Under the lens of a microscope or a telescope, familiar objects can appear alien because the lines of the familiar resolve into otherwise unseen detail. Such is the case in this extremely high-resolution view of Greenland’s Jakobshavn Glacier. Glaciers are rivers of ice, with have long sweeping lines that define the direction of flow. In this detailed view, however, the glacier surface is far more complex, with wave-like patterns laid over the long flow lines. Dark melt water ponds and water-carved crevasses dot the surface.
WorldView-2, a commercial satellite run by DigitalGlobe, acquired this image on July 16, 2011. Shown in black and white, the Jakobshavn Glacier is the darker gray surface on the right side of the image. The glacier has two tributaries, the primary southern branch and a secondary northern branch. As early as a decade ago, the two branches joined into a single stream, but the glacier has retreated beyond their point of intersection.
That intersection is now a jumble of icebergs and bits of ice broken from the glacier. This flowing mélange is brighter than the glacier, and its uneven surface resembles a sponge. Flanking the mélange is exposed rock dotted with black pools of water—the last remnant of glacial ice that once blanketed the area.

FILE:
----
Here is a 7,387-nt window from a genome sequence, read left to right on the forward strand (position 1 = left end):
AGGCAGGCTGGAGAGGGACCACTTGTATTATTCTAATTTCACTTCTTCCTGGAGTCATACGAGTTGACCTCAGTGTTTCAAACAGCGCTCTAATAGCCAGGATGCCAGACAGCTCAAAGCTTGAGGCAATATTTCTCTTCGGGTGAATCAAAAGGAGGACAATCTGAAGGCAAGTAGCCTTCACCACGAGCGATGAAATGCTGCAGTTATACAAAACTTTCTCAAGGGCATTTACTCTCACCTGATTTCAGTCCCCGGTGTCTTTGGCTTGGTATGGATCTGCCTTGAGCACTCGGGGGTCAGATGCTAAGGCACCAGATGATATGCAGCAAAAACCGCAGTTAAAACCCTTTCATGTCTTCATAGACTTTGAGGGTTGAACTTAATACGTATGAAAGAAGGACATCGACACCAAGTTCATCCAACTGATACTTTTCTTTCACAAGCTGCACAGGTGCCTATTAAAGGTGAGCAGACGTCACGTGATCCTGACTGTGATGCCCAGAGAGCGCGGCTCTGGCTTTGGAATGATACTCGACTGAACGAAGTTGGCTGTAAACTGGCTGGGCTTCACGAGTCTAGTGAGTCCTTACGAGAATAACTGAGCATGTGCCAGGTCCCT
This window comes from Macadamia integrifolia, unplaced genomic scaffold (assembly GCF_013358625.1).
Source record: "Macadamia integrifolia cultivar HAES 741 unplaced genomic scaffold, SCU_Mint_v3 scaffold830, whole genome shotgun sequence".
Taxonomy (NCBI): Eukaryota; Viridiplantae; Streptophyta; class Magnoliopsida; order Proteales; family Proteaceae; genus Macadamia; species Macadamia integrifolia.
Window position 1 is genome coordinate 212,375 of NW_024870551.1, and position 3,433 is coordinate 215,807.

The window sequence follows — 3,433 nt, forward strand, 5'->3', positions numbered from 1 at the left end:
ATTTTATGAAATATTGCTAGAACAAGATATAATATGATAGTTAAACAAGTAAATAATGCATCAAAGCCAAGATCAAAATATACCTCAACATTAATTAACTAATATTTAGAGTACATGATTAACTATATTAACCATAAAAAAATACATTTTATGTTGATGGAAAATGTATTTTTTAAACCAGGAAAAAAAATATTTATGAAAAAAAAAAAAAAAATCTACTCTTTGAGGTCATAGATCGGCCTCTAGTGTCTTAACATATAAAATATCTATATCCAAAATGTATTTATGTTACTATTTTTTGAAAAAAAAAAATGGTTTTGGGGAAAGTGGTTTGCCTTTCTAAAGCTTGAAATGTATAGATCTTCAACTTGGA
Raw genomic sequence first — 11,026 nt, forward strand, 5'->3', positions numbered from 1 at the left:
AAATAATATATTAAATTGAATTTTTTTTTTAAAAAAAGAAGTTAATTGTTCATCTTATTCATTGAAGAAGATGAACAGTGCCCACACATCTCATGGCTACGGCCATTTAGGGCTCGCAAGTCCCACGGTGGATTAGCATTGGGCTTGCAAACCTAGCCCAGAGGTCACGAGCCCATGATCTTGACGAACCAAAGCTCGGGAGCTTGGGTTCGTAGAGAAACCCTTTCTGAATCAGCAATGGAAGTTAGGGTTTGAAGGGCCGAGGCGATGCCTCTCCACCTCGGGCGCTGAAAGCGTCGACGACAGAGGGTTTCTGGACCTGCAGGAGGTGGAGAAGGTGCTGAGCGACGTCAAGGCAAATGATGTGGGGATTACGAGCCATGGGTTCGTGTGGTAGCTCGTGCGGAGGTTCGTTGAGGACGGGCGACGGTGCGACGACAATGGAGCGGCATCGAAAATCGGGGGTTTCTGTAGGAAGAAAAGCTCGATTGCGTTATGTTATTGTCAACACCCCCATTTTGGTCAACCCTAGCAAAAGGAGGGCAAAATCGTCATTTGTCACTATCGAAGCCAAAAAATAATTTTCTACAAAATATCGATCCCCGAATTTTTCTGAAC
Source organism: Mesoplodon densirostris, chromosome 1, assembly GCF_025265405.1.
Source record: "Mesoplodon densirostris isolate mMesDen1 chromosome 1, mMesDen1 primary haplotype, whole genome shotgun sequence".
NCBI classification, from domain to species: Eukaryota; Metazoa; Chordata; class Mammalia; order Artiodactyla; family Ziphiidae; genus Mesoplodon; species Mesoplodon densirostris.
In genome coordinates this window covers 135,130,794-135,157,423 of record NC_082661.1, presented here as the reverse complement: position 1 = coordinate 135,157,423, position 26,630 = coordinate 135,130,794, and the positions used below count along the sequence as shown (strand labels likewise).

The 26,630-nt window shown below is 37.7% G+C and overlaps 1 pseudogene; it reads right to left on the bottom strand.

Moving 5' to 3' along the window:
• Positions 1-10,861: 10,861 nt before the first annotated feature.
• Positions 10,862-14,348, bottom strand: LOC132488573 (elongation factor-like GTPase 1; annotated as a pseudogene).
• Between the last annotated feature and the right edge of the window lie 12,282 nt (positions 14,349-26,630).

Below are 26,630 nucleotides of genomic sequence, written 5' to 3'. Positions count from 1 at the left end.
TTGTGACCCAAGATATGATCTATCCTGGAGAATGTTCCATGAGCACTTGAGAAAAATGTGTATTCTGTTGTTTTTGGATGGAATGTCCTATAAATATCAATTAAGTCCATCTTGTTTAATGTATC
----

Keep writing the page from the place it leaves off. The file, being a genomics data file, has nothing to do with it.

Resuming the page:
Jakobshavn is the fastest-flowing glacier in the world. In 2010, the glacier moved at 15 kilometers per year, shedding ice into the Arctic Ocean as it surged from land to sea. It drains more than six percent of the Greenland ice cap and contributes more to global sea level rise than any other feature in the Northern Hemisphere. The glacier has both retreated and thinned in recent years. In 2010, Jakobshavn retreated 1.5 kilometers.
While evidence of retreat is apparent in this image, thinning is not. To understand how much ice Jakobshavn is losing in three dimensions, scientists measure the thickness of the ice using radar and lidar instruments. The IceBridge campaign, a NASA mission airplane flights over the Arctic and Antarctica, carries instruments that measure both the ice thickness and the shape of the ground beneath the ice. The 2009 and 2010 flights over Greenland revealed that Jakobshavn is thinning.
Read more at IceBridge: Building a record of Earth’s changing ice, one flight at a time.
Image copyright DigitalGlobe. Caption by Holli Riebeek.
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